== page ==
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Book Review: Systems Architecting, Creating & Building Complex Systems

System Architecting, Creating and Building Complex Systems, by Eberhardt Rechtin is an excellent resource for Architecting in the large...years of technical and organizational experience provided as examples, references, and over 100 heuristics.

When I first pick up a book I like to open it to random locations and start reading...I came upon the following:

Process discipline, more than anything else, is the avoidance of goofs.  A goof is a straight out, unintended lapse of attention.  Again using examples from the space business:

 - Dropping satellites on the factory floor
 - Putting for lifts through a satellite
 - Crushing and warping fairings
 - Setting off overhead sprinklers above exposed satellites
 - Interchanging identical type connectors and applying power
 - Moving satellites into obstacles in high bay areas
 - Leaving contaminants in propellant lines
 - Putting a shorting plug into a charged battery
 - Moving the launch stage into a highway overpass
 - Leaving tools in the satellite when launched
 - Dropping tools and safety rails onto a launch vehicle
 - Launching with expended ignitor in a solid rocket motor
 - Reversing of sensor inputs to the range safety plotting board 
 - Using a wrong size crimp tool on wire connections
 - Cleaning "excess" adhesive off edges of solar cells; protection lost.
Embarrassing and expensive as these goofs were,....

Now there are many ways to emphasize process discipline and make the point that we all need it, it needs constant improvement, and even the very best, with national attention in the balance, have to work on it. 

With this passage I knew I would enjoy learning from the entire book.  Critical subjects, plain language (goofs!), and memorable real life examples. 

A key contribution is the attention paid to the social end of Systems Architecting.  Rechtin spells out the relationship and responsibilities an architect has in this comparison with systems engineers:

There is one area where engineering and architecting are very similar - ethical principles.  The code of ethics of engineering and architecture, as published by their societies, are virtually identical. ...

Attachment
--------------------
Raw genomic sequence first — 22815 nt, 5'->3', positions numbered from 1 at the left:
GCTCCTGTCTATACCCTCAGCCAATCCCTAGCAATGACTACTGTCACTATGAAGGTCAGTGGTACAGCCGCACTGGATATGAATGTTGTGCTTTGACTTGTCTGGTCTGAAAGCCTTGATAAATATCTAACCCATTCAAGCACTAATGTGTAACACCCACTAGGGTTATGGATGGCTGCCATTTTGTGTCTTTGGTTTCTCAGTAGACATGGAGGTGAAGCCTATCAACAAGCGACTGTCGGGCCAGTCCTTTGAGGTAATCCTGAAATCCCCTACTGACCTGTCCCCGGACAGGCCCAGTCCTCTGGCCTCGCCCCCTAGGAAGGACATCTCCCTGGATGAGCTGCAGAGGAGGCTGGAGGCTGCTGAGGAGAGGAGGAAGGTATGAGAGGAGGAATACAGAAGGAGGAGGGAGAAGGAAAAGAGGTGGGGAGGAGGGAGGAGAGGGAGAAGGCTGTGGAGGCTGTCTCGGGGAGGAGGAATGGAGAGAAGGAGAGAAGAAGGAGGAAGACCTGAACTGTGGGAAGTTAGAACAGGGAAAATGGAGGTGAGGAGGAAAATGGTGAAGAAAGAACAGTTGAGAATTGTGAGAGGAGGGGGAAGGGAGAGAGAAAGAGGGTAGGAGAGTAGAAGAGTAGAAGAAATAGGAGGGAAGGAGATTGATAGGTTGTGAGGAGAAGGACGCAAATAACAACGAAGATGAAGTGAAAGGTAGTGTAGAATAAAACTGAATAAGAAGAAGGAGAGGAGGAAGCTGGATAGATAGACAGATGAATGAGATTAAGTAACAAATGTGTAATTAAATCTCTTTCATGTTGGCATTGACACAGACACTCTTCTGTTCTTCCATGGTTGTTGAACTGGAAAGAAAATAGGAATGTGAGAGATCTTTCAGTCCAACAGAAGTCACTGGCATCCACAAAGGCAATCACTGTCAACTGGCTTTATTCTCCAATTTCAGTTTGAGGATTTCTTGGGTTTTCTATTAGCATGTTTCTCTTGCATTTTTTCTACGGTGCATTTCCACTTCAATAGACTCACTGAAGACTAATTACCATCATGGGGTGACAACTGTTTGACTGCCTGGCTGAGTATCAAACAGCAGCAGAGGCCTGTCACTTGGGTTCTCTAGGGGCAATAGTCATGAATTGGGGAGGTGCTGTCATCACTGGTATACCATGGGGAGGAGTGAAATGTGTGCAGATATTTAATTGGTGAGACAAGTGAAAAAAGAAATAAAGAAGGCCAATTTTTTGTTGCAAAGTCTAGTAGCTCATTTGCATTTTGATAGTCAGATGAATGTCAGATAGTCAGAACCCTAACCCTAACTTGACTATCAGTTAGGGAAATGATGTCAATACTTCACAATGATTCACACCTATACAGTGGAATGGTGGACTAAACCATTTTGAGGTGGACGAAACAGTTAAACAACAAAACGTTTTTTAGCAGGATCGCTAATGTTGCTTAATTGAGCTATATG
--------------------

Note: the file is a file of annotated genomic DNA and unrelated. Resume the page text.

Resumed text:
... The engineer, for example, is more likely to face dilemmas related to profit; the architect, dilemmas related to confidentiality.  The architect must be trusted both by the client and by the builder, their natural conflicts of interest notwithstanding.  If not, critical information will be withheld.  Options will not be proposed.  Yet premature disclosure can be harmful, too.  The dividing line between confidentiality and coverup can be a matter of perception.  In the architect's world of complexity, uncertainty, and ambiguity, following ethical principles can be more difficult than in the more structured one of the engineer.

The strength of Systems Architecting is in the deep examples, the extensive references and recommended reading, and in the over 100 heuristics: 'common sense in context' that make the lessons learned from Rechtin's 40 years of experience memorable.  Yes, this has been described as the first Architecture Patterns text.  Here are a couple of examples:

From chapter 3, Modeling, Simulating, and Prototyping:
Don't assume that the original statement of the problem is necessarily the best, or even the right, one.

From chapter 5, Information Systems:
In introducing technological and social change, how you do it is often more inportant than what you do.
If Social cooperation is required, the way in which a system is implemented and introduced must be an integral part of its architecture.

About the Author

Dr. Eberhardt Rechtin is a Professor of Engineering at the University of Southern California with joint appointments to Electrical Engineering Systems, Aerospace Engineering and Industrial and Systems Engineering. He is also President Emeritus of The Aerospace Corporation, the architect-engineer firm for the preponderance of American national security satellite and space launch systems.
      In his 40 year career he has also been the chief architect and director of the NASA/Jet Propulsion Laboratory Deep Space Network, the Director of the Defense Advance research Projects Agency, and Assistant Secretary of Defense, and the chief engineer of Hewlett-Packard, the instrument and computer company. He has received the Department of Defense Distinguished Public Service Award, the Navy Distinguished Public Service Award, the Air Force Exceptional Service Award, and the NASA Medal for Exceptional Scientific Achievement. He continues to advise the government on space, command, control, communications, and intelligence systems.
      Dr. Rechtin is a Member of the National Academy of engineering, a Fellow of the Institute of Electrical and Electronics Engineers and an Alexander Graham Bell Awardee, a fellow of the American Institute of Aeronautics and Astronautics and a Robert Goddard Astronautics Awardee, and a fellow of the Institute of Environmental Sciences. he is a Distinguished Alumnus of the California Institute of Technology and an ex-Naval officer.

Highly recommended.
Tom Evans


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